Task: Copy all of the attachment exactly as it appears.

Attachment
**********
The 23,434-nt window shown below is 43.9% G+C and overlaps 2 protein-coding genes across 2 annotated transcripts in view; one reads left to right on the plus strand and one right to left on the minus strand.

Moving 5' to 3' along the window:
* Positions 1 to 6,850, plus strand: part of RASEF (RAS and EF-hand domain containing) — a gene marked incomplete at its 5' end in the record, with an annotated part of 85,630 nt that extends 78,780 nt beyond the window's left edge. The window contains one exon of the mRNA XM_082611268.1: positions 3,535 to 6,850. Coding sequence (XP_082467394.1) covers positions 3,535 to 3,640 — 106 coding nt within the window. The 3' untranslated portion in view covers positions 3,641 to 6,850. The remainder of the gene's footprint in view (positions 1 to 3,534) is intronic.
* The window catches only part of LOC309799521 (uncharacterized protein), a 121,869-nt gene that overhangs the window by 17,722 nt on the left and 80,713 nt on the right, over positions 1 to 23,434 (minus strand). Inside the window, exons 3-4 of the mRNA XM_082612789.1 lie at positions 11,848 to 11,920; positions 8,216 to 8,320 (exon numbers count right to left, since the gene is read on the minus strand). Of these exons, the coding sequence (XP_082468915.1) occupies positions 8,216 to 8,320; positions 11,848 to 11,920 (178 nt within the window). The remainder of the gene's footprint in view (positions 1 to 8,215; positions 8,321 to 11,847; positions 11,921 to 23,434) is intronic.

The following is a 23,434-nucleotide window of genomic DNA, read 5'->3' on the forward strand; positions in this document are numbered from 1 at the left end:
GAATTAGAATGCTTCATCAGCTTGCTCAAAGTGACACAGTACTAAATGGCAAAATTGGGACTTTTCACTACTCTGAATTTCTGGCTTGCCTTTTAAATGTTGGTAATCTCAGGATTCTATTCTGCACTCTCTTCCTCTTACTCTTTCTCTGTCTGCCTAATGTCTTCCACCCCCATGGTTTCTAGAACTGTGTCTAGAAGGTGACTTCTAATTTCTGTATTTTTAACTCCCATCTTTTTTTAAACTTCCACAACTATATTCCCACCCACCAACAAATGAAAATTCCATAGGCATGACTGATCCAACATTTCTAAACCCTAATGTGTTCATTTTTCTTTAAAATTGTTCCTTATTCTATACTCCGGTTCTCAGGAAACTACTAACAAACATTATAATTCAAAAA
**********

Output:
The 23,434-nt window shown below is 43.9% G+C and overlaps 2 protein-coding genes across 2 annotated transcripts in view; one reads left to right on the plus strand and one right to left on the minus strand.

Moving 5' to 3' along the window:
* Positions 1 to 6,850, plus strand: part of RASEF (RAS and EF-hand domain containing) — a gene marked incomplete at its 5' end in the record, with an annotated part of 85,630 nt that extends 78,780 nt beyond the window's left edge. The window contains one exon of the mRNA XM_082611268.1: positions 3,535 to 6,850. Coding sequence (XP_082467394.1) covers positions 3,535 to 3,640 — 106 coding nt within the window. The 3' untranslated portion in view covers positions 3,641 to 6,850. The remainder of the gene's footprint in view (positions 1 to 3,534) is intronic.
* The window catches only part of LOC309799521 (uncharacterized protein), a 121,869-nt gene that overhangs the window by 17,722 nt on the left and 80,713 nt on the right, over positions 1 to 23,434 (minus strand). Inside the window, exons 3-4 of the mRNA XM_082612789.1 lie at positions 11,848 to 11,920; positions 8,216 to 8,320 (exon numbers count right to left, since the gene is read on the minus strand). Of these exons, the coding sequence (XP_082468915.1) occupies positions 8,216 to 8,320; positions 11,848 to 11,920 (178 nt within the window). The remainder of the gene's footprint in view (positions 1 to 8,215; positions 8,321 to 11,847; positions 11,921 to 23,434) is intronic.

The following is a 23,434-nucleotide window of genomic DNA, read 5'->3' on the forward strand; positions in this document are numbered from 1 at the left end:
GAATTAGAATGCTTCATCAGCTTGCTCAAAGTGACACAGTACTAAATGGCAAAATTGGGACTTTTCACTACTCTGAATTTCTGGCTTGCCTTTTAAATGTTGGTAATCTCAGGATTCTATTCTGCACTCTCTTCCTCTTACTCTTTCTCTGTCTGCCTAATGTCTTCCACCCCCATGGTTTCTAGAACTGTGTCTAGAAGGTGACTTCTAATTTCTGTATTTTTAACTCCCATCTTTTTTTAAACTTCCACAACTATATTCCCACCCACCAACAAATGAAAATTCCATAGGCATGACTGATCCAACATTTCTAAACCCTAATGTGTTCATTTTTCTTTAAAATTGTTCCTTATTCTATACTCCGGTTCTCAGGAAACTACTAACAAACATTATAATTCAAAAA